Business Law & Compliance
Employee fraud – could it happen to you?
6 min read
05 May 2016
It is a sobering statistic that one in five SMEs has been the victim of an employee fraud, according to the National Fraud & Cyber Crime Reporting Centre.
Employee fraud can take many forms, ranging from the submission and payment of false invoices through to accepting backhanders from suppliers to secure lucrative contracts. Often, employees commit a fraud due to personal financial pressures but sometimes greed and a lack of robust internal controls make such opportunities hard for a dishonest employee to resist.
The impact of such a fraud on an SME should not be underestimated. The misappropriated money may be critical for the business’ financial viability. Dealing with the aftermath of an employee fraud is a huge drain on management time. Damage to employee morale can affect productivity, particularly in small family business built on trust. Knowing how to spot the red flags of a potential fraud and having a robust strategy to prevent, deter and deal with any fraud is therefore essential.
A few changes to your policies and procedures can make your business much less susceptible to employee fraud.
Read more about preventing fraud:
- From phone calls to online: Preventing fraud across all business channels
- Whistleblowing is the best preventative measure for fraud
- Top ten tips on preventing fraid in the workplace
(1) Take an objective and critical look at your reporting and authorisation structures
Are there any gaps that an unscrupulous or desperate employee could exploit for their own gain? Ensure that all payments have to be authorised by at least two individuals as a safeguard against invoice fraud. Carry out spot checks on invoices to check that the goods ordered have been supplied. Take steps to verify new suppliers.
(2) Know the warning signs that might indicate that something is amiss
Be aware of employees who rarely take annual leave or other time away from the office. Is there an employee who is always the first to arrive, the last to leave and who rarely delegates? Does anyone’s lifestyle seem out of kilter with their salary?
(3) Check your HR policies
Does your data protection and monitoring policy give you the right to monitor employees’ emails and review their computer if criminal activity is suspected? Do your employees know this? Can you suspend employees with or without pay?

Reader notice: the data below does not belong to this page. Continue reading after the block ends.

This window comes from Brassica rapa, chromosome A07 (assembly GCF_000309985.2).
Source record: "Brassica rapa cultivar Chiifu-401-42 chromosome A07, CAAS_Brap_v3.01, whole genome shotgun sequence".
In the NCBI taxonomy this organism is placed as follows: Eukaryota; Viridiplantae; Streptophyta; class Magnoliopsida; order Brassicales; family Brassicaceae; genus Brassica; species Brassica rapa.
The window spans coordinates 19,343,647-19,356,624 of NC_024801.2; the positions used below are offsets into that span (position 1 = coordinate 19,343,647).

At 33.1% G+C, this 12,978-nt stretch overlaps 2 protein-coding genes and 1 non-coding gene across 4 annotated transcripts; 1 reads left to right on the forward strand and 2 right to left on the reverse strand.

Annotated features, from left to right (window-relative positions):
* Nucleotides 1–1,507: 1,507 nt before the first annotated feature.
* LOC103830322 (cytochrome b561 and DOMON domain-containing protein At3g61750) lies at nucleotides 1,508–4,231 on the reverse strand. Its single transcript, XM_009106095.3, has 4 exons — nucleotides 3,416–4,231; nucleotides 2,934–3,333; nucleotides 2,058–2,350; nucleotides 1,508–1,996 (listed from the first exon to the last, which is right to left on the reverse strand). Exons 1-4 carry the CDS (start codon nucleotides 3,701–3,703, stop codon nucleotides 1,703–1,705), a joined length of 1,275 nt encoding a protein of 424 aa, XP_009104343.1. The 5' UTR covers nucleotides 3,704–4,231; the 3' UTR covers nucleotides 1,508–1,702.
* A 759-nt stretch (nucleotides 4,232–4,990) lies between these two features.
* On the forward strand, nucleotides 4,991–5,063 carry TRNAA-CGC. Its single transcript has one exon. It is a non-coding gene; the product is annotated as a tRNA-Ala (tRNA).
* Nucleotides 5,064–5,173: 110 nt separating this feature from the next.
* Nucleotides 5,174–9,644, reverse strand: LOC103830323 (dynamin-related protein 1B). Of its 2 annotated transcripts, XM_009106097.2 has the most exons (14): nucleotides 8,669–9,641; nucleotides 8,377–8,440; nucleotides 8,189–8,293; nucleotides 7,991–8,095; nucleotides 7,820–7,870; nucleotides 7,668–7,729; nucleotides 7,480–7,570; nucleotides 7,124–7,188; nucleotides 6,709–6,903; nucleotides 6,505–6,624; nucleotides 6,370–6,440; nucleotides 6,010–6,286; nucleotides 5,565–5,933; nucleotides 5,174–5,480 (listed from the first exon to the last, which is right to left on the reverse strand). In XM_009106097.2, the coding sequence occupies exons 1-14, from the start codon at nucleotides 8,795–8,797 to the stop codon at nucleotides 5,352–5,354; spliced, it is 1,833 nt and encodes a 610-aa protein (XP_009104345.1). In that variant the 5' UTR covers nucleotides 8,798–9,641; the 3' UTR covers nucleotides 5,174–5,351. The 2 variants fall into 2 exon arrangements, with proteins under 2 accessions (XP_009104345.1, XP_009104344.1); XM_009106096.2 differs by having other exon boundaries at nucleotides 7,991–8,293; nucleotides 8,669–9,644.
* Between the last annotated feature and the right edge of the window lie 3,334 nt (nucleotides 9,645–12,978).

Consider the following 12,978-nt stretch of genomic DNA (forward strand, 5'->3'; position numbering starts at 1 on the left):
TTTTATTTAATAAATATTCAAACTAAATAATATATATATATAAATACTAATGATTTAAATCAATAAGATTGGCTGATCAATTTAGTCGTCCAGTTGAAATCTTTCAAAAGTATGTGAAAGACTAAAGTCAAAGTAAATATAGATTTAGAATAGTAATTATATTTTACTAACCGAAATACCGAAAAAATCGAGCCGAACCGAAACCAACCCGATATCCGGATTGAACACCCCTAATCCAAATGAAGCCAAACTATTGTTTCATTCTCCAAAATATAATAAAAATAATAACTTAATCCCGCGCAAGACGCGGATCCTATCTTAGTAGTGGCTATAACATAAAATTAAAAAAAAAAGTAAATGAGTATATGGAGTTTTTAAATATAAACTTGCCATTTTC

(4) Consider employee fidelity insurance
This can cover the costs of investigating an employee fraud and recovering misappropriated assets as well as the loss sustained.
If you do find yourself the victim of an employee fraud, the key is to act swiftly and decisively.
Read more about how to preserve and recover the proceeds of the fraud.
The aim of any fraud investigation should be to preserve and recover as much of the proceeds of the fraud as possible.
(1) Appoint people unconnected and independent of the suspected fraudster to investigate in order to avoid tipping off them off. Instruct lawyers early to benefit from legal privilege.
(2) Ascertain who is involved and where the monies have gone. This in turn will enable you to establish who you have a claim against as a result of their involvement in the commission of the fraud or their receipt of all or part of its proceeds and to identify any assets acquired with misappropriated monies.
(3) Decide whether and when to notify the police – there is no obligation to do so unless either your insurance policy obliges you to do so or you suspect money laundering has taken place. If you are under no such obligation, it is generally preferable to conduct your own investigation and take steps to preserve assets before notifying the police.
(4) Preserve evidence, especially electronic data. Involve specialist IT contractors to retrieve deleted data and to take an image of the hard drive of the suspect’s computer. Review the copy rather than the original. Suspend document destruction policies
(5) Is any information missing that could identify who else is involved or where the monies have gone? The court can make orders requiring third parties such as banks who have inadvertently become involved in someone else’s wrong doing to provide documents and information. These orders commonly contain a “gagging order” preventing the respondent bank from disclosing the existence of the order to its customer.
(6) Apply to court for a freezing order to preserve the assets of the proposed defendants up to the value of your claim. This ensures you have a source of funds to enforce any judgment against. Freezing orders also routinely contain a provision which requires the respondent to provide you with an affidavit of their assets and liabilities. This can be an invaluable pressure point to bring the fraudster to the negotiating table and reach an early settlement.
Having robust and well publicised policies in place to deal with any fraud and tightening up any areas that might be vulnerable to exploitation by a dishonest employee should dramatically reduce the risk of an employee committing fraud in your organisation. As with many things in life, prevention is better than cure.
Every business should also understand the importance of employee engagement, so why are companies still only managing to meet the most basic needs of people?
Clare Mackay is an associate at SA Law.